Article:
Ryan Murphy and Steve Wendel
Morningstar Research Paper
(Prepare for Life)
It is common in the finance industry to use people’s subjective feelings about risk as part of the process to develop a particular investment strategy. Risk tolerance questionnaires are used to quantify these vague feelings and map people to a range of conservative, moderate, or aggressive portfolios. Goals-Based Risk addresses the shortcomings of this approach and instead focuses on investment goals as the lodestar in the financial planning process, while still being mindful of the strong emotional reactions people have to risk and volatility.
Taking a New Perspective on Investor Risks
Investors face risks from a variety of sources. Risk is often equated to variance in returns, referred to as Market Risk (or unsystemic risk). This risk can be mitigated by portfolio diversification and well-known optimisation methods. Goals-Based Risk highlights another equally important source of risk that comes from people making unwise choices, termed Behavioural Risk. This risk results from people acting as their own worst enemy and making poor investment decisions that can potentially reduce their long-term earnings. Examples of self- defeating behaviour include people trying to time markets, chasing returns, and panic selling. Behavioural risk emerges when people deviate from principled investment strategies and make impulsive choices. This resulting “Behavioural Gap” can cost investors about 1.0-2.5% per year. Simply put, investors meddling with their portfolios typically make their performance worse, and as such, investors can be a menace to themselves when they make emotional decisions.
Behavioural risk should not be ignored, and it cannot be solved with the well-known approaches that are used to diminish market risk—behavioural risk requires different kinds of solutions.
Advisers as Behavioural Coaches
The Goals-Based Risk framework posits that a major value of financial advisers is not just in the portfolio construction process, but in the financial planning process, and furthermore in their bolstering investor’s risk resilience. Effective advisers act as behavioural coaches—think of this as a kind of therapist that is paid proportionally to their assets under management. As behavioural coaches, advisers can cultivate calm, thoughtful, and goal-directed behaviour that prevents their clients from acting as their own worst enemy while investing. This framing helps align the incentives of investors and advisers, and further highlights the value of good financial advice in helping clients both make effective plans and exercise the discipline to execute their plans diligently over the long haul.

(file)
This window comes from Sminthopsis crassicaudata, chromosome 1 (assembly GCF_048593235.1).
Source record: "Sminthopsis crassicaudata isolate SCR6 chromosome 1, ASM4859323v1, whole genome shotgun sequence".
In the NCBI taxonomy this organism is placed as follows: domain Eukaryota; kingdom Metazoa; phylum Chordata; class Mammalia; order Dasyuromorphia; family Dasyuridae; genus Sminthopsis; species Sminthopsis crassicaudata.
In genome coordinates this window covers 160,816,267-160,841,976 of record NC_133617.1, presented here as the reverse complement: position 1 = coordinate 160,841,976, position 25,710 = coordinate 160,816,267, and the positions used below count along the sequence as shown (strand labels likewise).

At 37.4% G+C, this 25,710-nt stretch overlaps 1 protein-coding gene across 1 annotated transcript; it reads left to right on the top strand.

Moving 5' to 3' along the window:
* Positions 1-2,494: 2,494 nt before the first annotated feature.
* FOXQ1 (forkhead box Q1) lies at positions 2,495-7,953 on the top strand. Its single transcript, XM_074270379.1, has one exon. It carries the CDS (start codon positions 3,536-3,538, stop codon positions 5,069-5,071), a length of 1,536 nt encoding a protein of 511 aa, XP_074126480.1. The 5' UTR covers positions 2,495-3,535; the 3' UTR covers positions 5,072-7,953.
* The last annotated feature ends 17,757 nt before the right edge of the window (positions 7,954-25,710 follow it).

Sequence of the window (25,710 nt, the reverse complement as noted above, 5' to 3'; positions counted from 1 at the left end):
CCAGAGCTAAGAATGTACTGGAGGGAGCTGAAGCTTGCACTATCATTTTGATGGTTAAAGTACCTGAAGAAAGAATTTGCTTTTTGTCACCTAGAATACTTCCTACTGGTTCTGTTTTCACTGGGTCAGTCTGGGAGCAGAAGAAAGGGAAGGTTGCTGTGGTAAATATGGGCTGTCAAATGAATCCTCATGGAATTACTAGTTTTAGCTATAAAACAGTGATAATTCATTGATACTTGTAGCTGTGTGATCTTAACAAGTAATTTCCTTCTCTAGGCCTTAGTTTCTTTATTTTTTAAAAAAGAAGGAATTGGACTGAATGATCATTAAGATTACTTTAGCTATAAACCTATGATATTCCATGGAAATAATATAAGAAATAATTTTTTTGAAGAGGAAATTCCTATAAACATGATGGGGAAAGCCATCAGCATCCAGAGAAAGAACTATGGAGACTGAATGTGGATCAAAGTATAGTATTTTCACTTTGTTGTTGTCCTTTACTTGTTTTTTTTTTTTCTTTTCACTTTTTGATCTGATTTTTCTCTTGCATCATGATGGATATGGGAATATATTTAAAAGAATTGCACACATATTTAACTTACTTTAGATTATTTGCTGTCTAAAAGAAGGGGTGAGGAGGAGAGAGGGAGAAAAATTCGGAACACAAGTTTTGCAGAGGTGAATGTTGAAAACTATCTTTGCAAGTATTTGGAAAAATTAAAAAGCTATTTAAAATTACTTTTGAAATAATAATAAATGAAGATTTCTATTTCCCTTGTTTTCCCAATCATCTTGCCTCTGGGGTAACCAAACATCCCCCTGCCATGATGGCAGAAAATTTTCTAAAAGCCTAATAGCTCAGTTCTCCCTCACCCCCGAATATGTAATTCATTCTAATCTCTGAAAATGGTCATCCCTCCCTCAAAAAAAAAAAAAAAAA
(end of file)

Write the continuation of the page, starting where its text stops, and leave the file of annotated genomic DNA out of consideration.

An Integrated Investment Planning Approach
Goals-Based Risk provides a framework where the objective characteristics of an investor determine what makes for a good financial plan and investment strategy, and the subjective characteristics highlight the framing, interventions, and nudges that are useful to help investors stay the course. The objective characteristics correspond generally to an investor’s risk capacity, while the subjective characteristics capture the core investor psychology that drives behavioural risk. Successful investing demands dealing with both effectively. Goals-Based Risk does so and provides a detailed investor profile, including insights about a person’s risk preferences and their risk reactivity (i.e., how market volatility affects their risk preferences over time). This expanded profile supports tools that give advisers timely information about what interventions are most effective and when they should be implemented to help investors stay on track.
Putting Risk Preferences in Their Proper Place
An investor’s financial goals—not emotionally driven risk preferences—should determine what investments they have. For investors, whose risk preferences are stable and broadly consistent with their goals and an efficient portfolio that serves those goals, there is little conflict and their experience should be smooth. For investors, whose preferences are unstable and/ or inconsistent with a strategy required to reach their goals, there is a special need for a financial adviser to act as a behavioural coach. These “conflicted” investors may need more feedback and guidance, which provides an opportunity for advisers to be particularly effective. These investors, with proper behavioural coaching, can constructively adjust and bring their investment strategy in-line with their feeling-based risk preferences. For example, investors can increase their savings rate, give themselves more time before making withdrawals, curtail their goals, and/or find ways to understand and deal with the ups-and-downs that will inevitably occur.
Risk preferences still play a role in all of this, but not by directing a person’s investment choices. Instead, risk preferences highlight decision frames and interventions that help a person stay committed to investment strategies that serve their long-term financial goals.